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Crowning touch Creating an eye-catching roast of lamb centerpiece isn't as hard as it may seem

April 12, 2006

TASTE - The Baltimore Sun
By Kate Shatzkin

The Gourmet Cookbook calls crown roast of lamb "so sophisticated and fancy that it has come to be virtually synonymous with luxurious eating."

The 2004 cookbook, edited by Ruth Reichl, also calls the crown roast something more surprising: "easy."

A show-stopping centerpiece dish with a price tag to match, the crown roast -- two racks tied together to form a circle with stuffing mounded in the middle, the rib bones perfectly white and perky, perhaps dressed in little paper frills -- is a special-occasion dish often reserved for holidays such as Easter, Christmas or Passover, which begins tonight.

But with lamb becoming more popular and available in the United States, and cooks more adept at roasting legs, braising shanks and even grilling and roasting single racks, the crown may seem an unnecessary, insurmountable indulgence.

On the other hand, think of the accolades if you can pull it off.

If your butcher has already prepared the racks for you to produce those pristine bones -- a technique called "frenching" -- you can be done with dinner in an hour, says Daniel Wecker, chef-owner of the Elkridge Furnace Inn, who frequently anchors his Easter feast at home with a crown roast.

But trimming the racks yourself saves money and requires only a sharp knife, a little know-how and a cutting board, says Greg Hare, chef instructor at Baltimore International College. "People think it's too hard, but it really isn't," he says.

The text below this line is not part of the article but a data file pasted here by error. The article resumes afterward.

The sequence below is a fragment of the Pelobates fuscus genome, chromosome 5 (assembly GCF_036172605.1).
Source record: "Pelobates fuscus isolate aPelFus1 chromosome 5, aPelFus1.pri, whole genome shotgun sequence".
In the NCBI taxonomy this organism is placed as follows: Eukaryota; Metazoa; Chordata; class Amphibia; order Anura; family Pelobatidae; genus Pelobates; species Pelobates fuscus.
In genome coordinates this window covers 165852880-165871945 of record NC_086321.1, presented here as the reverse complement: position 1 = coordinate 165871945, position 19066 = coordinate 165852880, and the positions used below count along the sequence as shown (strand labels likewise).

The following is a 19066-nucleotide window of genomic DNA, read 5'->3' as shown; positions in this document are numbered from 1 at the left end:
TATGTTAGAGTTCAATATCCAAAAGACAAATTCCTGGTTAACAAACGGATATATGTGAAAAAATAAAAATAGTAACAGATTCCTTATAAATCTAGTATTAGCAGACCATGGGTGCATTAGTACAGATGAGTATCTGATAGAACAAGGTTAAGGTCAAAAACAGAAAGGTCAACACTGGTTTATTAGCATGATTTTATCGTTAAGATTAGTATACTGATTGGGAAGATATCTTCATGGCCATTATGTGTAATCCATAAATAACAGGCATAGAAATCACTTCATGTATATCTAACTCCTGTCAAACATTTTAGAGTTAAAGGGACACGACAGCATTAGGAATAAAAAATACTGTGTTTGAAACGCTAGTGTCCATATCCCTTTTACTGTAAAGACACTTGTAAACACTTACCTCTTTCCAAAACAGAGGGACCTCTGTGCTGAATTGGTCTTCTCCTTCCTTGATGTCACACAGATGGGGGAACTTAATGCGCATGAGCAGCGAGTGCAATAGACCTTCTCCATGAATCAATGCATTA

The sacrificial spring lamb is, of course, a religious symbol at both Easter and Passover. For Christians, the crown roast also echoes Christ's crown of thorns.

"My sense is that the crown roast is almost mythological," said Donna Lynes-Miller, whose Atlanta company, GourmetStation, ships racks of lamb that can be ordered over the Internet (gourmet station.com) and tied into a crown. "It's a fantasy dish."

Whether you order the complete crown from your butcher (a few days in advance is best for holiday cooking) or do the work yourself, look for firm and fine-textured meat, the American Lamb Board says. Fat should be firm, white and well-trimmed. Several butchers and chefs said they preferred domestic meat rather than imported for a crown roast because chops tend to be larger.